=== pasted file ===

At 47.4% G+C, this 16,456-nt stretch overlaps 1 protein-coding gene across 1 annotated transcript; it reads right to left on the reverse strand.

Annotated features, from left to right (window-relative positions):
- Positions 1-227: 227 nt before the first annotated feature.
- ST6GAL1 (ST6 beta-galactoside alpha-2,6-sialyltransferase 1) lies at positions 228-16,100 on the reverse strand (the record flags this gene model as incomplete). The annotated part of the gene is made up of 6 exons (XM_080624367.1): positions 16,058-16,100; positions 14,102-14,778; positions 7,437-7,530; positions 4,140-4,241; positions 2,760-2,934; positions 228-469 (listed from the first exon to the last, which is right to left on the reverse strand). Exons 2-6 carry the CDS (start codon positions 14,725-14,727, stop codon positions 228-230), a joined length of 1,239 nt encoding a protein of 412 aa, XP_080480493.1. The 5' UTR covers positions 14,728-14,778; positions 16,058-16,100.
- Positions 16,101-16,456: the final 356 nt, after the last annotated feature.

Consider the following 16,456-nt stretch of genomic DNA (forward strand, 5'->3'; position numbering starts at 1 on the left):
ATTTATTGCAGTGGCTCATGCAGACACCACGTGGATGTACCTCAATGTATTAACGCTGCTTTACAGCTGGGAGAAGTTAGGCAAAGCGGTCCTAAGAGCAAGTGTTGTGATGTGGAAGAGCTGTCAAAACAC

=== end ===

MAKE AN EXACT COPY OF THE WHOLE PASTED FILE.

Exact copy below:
At 47.4% G+C, this 16,456-nt stretch overlaps 1 protein-coding gene across 1 annotated transcript; it reads right to left on the reverse strand.

Annotated features, from left to right (window-relative positions):
- Positions 1-227: 227 nt before the first annotated feature.
- ST6GAL1 (ST6 beta-galactoside alpha-2,6-sialyltransferase 1) lies at positions 228-16,100 on the reverse strand (the record flags this gene model as incomplete). The annotated part of the gene is made up of 6 exons (XM_080624367.1): positions 16,058-16,100; positions 14,102-14,778; positions 7,437-7,530; positions 4,140-4,241; positions 2,760-2,934; positions 228-469 (listed from the first exon to the last, which is right to left on the reverse strand). Exons 2-6 carry the CDS (start codon positions 14,725-14,727, stop codon positions 228-230), a joined length of 1,239 nt encoding a protein of 412 aa, XP_080480493.1. The 5' UTR covers positions 14,728-14,778; positions 16,058-16,100.
- Positions 16,101-16,456: the final 356 nt, after the last annotated feature.

Consider the following 16,456-nt stretch of genomic DNA (forward strand, 5'->3'; position numbering starts at 1 on the left):
ATTTATTGCAGTGGCTCATGCAGACACCACGTGGATGTACCTCAATGTATTAACGCTGCTTTACAGCTGGGAGAAGTTAGGCAAAGCGGTCCTAAGAGCAAGTGTTGTGATGTGGAAGAGCTGTCAAAACAC